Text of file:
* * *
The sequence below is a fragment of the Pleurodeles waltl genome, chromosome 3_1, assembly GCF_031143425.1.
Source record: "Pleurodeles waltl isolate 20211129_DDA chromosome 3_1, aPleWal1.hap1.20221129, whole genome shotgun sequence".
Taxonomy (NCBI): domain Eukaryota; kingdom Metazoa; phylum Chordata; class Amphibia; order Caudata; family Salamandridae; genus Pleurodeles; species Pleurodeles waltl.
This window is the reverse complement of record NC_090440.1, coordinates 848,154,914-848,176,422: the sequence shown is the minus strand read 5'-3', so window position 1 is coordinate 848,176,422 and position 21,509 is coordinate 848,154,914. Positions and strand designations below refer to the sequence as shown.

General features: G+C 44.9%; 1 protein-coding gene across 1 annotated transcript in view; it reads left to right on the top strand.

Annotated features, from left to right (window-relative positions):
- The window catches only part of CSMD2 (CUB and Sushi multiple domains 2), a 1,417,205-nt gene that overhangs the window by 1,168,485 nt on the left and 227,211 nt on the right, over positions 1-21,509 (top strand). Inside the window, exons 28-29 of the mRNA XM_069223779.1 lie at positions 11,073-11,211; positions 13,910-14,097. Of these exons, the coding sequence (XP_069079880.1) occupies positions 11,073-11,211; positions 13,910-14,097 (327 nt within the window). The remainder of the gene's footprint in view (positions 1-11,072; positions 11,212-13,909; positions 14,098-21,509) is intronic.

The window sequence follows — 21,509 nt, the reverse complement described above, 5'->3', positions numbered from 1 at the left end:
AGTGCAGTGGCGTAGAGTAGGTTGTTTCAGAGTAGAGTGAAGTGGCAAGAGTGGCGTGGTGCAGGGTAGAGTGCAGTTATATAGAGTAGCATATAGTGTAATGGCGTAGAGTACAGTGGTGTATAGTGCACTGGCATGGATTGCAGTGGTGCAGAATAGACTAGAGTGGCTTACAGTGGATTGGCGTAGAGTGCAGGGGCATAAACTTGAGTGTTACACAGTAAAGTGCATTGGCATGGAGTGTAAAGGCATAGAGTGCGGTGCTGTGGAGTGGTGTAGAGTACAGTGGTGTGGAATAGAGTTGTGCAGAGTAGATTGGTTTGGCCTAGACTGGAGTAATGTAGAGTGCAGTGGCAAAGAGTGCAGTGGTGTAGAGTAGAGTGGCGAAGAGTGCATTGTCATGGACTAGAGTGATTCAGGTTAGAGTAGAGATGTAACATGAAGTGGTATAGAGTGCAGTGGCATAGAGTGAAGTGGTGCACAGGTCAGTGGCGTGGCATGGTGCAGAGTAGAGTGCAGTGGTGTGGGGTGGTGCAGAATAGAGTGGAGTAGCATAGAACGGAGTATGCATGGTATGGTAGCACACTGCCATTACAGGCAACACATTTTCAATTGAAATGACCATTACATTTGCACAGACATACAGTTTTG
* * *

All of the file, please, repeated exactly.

The sequence below is a fragment of the Pleurodeles waltl genome, chromosome 3_1, assembly GCF_031143425.1.
Source record: "Pleurodeles waltl isolate 20211129_DDA chromosome 3_1, aPleWal1.hap1.20221129, whole genome shotgun sequence".
Taxonomy (NCBI): domain Eukaryota; kingdom Metazoa; phylum Chordata; class Amphibia; order Caudata; family Salamandridae; genus Pleurodeles; species Pleurodeles waltl.
This window is the reverse complement of record NC_090440.1, coordinates 848,154,914-848,176,422: the sequence shown is the minus strand read 5'-3', so window position 1 is coordinate 848,176,422 and position 21,509 is coordinate 848,154,914. Positions and strand designations below refer to the sequence as shown.

General features: G+C 44.9%; 1 protein-coding gene across 1 annotated transcript in view; it reads left to right on the top strand.

Annotated features, from left to right (window-relative positions):
- The window catches only part of CSMD2 (CUB and Sushi multiple domains 2), a 1,417,205-nt gene that overhangs the window by 1,168,485 nt on the left and 227,211 nt on the right, over positions 1-21,509 (top strand). Inside the window, exons 28-29 of the mRNA XM_069223779.1 lie at positions 11,073-11,211; positions 13,910-14,097. Of these exons, the coding sequence (XP_069079880.1) occupies positions 11,073-11,211; positions 13,910-14,097 (327 nt within the window). The remainder of the gene's footprint in view (positions 1-11,072; positions 11,212-13,909; positions 14,098-21,509) is intronic.

The window sequence follows — 21,509 nt, the reverse complement described above, 5'->3', positions numbered from 1 at the left end:
AGTGCAGTGGCGTAGAGTAGGTTGTTTCAGAGTAGAGTGAAGTGGCAAGAGTGGCGTGGTGCAGGGTAGAGTGCAGTTATATAGAGTAGCATATAGTGTAATGGCGTAGAGTACAGTGGTGTATAGTGCACTGGCATGGATTGCAGTGGTGCAGAATAGACTAGAGTGGCTTACAGTGGATTGGCGTAGAGTGCAGGGGCATAAACTTGAGTGTTACACAGTAAAGTGCATTGGCATGGAGTGTAAAGGCATAGAGTGCGGTGCTGTGGAGTGGTGTAGAGTACAGTGGTGTGGAATAGAGTTGTGCAGAGTAGATTGGTTTGGCCTAGACTGGAGTAATGTAGAGTGCAGTGGCAAAGAGTGCAGTGGTGTAGAGTAGAGTGGCGAAGAGTGCATTGTCATGGACTAGAGTGATTCAGGTTAGAGTAGAGATGTAACATGAAGTGGTATAGAGTGCAGTGGCATAGAGTGAAGTGGTGCACAGGTCAGTGGCGTGGCATGGTGCAGAGTAGAGTGCAGTGGTGTGGGGTGGTGCAGAATAGAGTGGAGTAGCATAGAACGGAGTATGCATGGTATGGTAGCACACTGCCATTACAGGCAACACATTTTCAATTGAAATGACCATTACATTTGCACAGACATACAGTTTTG